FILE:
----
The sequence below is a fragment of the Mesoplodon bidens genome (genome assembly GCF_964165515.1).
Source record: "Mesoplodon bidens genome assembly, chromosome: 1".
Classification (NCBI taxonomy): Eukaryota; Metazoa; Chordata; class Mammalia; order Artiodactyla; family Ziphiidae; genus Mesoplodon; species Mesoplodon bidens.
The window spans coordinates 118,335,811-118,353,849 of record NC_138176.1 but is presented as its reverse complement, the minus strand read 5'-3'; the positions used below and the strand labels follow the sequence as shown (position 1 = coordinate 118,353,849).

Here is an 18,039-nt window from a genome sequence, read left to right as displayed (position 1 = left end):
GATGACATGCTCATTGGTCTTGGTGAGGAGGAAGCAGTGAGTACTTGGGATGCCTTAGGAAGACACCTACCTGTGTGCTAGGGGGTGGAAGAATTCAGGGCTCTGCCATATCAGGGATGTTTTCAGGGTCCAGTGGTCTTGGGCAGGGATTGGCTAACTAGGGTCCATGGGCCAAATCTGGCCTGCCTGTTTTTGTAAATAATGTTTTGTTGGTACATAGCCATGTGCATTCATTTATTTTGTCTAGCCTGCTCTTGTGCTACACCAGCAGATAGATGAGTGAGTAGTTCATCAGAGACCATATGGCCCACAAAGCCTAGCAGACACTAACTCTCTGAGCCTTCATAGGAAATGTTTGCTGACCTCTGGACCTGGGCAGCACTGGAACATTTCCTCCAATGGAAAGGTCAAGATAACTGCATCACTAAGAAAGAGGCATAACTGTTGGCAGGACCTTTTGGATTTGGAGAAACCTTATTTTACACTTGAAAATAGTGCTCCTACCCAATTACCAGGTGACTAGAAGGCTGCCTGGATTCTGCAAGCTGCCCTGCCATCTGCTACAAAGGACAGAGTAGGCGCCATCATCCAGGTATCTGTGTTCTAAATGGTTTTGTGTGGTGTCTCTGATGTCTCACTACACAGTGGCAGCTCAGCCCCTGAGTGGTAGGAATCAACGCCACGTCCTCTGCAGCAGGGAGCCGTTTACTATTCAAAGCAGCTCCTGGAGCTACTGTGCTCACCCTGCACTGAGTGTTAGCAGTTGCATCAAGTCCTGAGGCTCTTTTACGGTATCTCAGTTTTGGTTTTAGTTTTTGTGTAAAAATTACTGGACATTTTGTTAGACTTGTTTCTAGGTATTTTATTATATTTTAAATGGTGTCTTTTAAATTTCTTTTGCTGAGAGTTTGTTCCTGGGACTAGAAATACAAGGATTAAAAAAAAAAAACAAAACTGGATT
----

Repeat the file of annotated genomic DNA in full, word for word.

The sequence below is a fragment of the Mesoplodon bidens genome (genome assembly GCF_964165515.1).
Source record: "Mesoplodon bidens genome assembly, chromosome: 1".
Classification (NCBI taxonomy): Eukaryota; Metazoa; Chordata; class Mammalia; order Artiodactyla; family Ziphiidae; genus Mesoplodon; species Mesoplodon bidens.
The window spans coordinates 118,335,811-118,353,849 of record NC_138176.1 but is presented as its reverse complement, the minus strand read 5'-3'; the positions used below and the strand labels follow the sequence as shown (position 1 = coordinate 118,353,849).

Here is an 18,039-nt window from a genome sequence, read left to right as displayed (position 1 = left end):
GATGACATGCTCATTGGTCTTGGTGAGGAGGAAGCAGTGAGTACTTGGGATGCCTTAGGAAGACACCTACCTGTGTGCTAGGGGGTGGAAGAATTCAGGGCTCTGCCATATCAGGGATGTTTTCAGGGTCCAGTGGTCTTGGGCAGGGATTGGCTAACTAGGGTCCATGGGCCAAATCTGGCCTGCCTGTTTTTGTAAATAATGTTTTGTTGGTACATAGCCATGTGCATTCATTTATTTTGTCTAGCCTGCTCTTGTGCTACACCAGCAGATAGATGAGTGAGTAGTTCATCAGAGACCATATGGCCCACAAAGCCTAGCAGACACTAACTCTCTGAGCCTTCATAGGAAATGTTTGCTGACCTCTGGACCTGGGCAGCACTGGAACATTTCCTCCAATGGAAAGGTCAAGATAACTGCATCACTAAGAAAGAGGCATAACTGTTGGCAGGACCTTTTGGATTTGGAGAAACCTTATTTTACACTTGAAAATAGTGCTCCTACCCAATTACCAGGTGACTAGAAGGCTGCCTGGATTCTGCAAGCTGCCCTGCCATCTGCTACAAAGGACAGAGTAGGCGCCATCATCCAGGTATCTGTGTTCTAAATGGTTTTGTGTGGTGTCTCTGATGTCTCACTACACAGTGGCAGCTCAGCCCCTGAGTGGTAGGAATCAACGCCACGTCCTCTGCAGCAGGGAGCCGTTTACTATTCAAAGCAGCTCCTGGAGCTACTGTGCTCACCCTGCACTGAGTGTTAGCAGTTGCATCAAGTCCTGAGGCTCTTTTACGGTATCTCAGTTTTGGTTTTAGTTTTTGTGTAAAAATTACTGGACATTTTGTTAGACTTGTTTCTAGGTATTTTATTATATTTTAAATGGTGTCTTTTAAATTTCTTTTGCTGAGAGTTTGTTCCTGGGACTAGAAATACAAGGATTAAAAAAAAAAAACAAAACTGGATT